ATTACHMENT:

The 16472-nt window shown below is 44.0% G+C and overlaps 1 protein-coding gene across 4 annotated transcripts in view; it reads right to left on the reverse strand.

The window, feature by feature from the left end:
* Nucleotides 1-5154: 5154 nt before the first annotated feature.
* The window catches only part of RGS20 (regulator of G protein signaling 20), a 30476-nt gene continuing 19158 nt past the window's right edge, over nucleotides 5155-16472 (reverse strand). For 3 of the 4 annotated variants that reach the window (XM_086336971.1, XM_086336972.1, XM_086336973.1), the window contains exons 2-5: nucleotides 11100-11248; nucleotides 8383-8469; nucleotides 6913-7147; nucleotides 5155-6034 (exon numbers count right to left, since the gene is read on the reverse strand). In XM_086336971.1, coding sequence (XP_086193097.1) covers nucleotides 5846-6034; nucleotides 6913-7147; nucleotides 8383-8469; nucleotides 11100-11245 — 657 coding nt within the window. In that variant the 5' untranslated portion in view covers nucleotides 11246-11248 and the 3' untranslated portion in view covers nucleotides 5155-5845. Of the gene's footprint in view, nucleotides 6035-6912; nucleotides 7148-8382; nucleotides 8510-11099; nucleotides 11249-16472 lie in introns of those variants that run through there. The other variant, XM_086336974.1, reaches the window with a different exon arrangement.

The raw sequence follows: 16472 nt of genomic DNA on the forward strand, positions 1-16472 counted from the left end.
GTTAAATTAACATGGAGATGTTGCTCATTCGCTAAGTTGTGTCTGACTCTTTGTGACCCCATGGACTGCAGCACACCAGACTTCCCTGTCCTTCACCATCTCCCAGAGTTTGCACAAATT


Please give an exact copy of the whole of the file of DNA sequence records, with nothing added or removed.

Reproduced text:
The 16472-nt window shown below is 44.0% G+C and overlaps 1 protein-coding gene across 4 annotated transcripts in view; it reads right to left on the reverse strand.

The window, feature by feature from the left end:
* Nucleotides 1-5154: 5154 nt before the first annotated feature.
* The window catches only part of RGS20 (regulator of G protein signaling 20), a 30476-nt gene continuing 19158 nt past the window's right edge, over nucleotides 5155-16472 (reverse strand). For 3 of the 4 annotated variants that reach the window (XM_086336971.1, XM_086336972.1, XM_086336973.1), the window contains exons 2-5: nucleotides 11100-11248; nucleotides 8383-8469; nucleotides 6913-7147; nucleotides 5155-6034 (exon numbers count right to left, since the gene is read on the reverse strand). In XM_086336971.1, coding sequence (XP_086193097.1) covers nucleotides 5846-6034; nucleotides 6913-7147; nucleotides 8383-8469; nucleotides 11100-11245 — 657 coding nt within the window. In that variant the 5' untranslated portion in view covers nucleotides 11246-11248 and the 3' untranslated portion in view covers nucleotides 5155-5845. Of the gene's footprint in view, nucleotides 6035-6912; nucleotides 7148-8382; nucleotides 8510-11099; nucleotides 11249-16472 lie in introns of those variants that run through there. The other variant, XM_086336974.1, reaches the window with a different exon arrangement.

The raw sequence follows: 16472 nt of genomic DNA on the forward strand, positions 1-16472 counted from the left end.
GTTAAATTAACATGGAGATGTTGCTCATTCGCTAAGTTGTGTCTGACTCTTTGTGACCCCATGGACTGCAGCACACCAGACTTCCCTGTCCTTCACCATCTCCCAGAGTTTGCACAAATT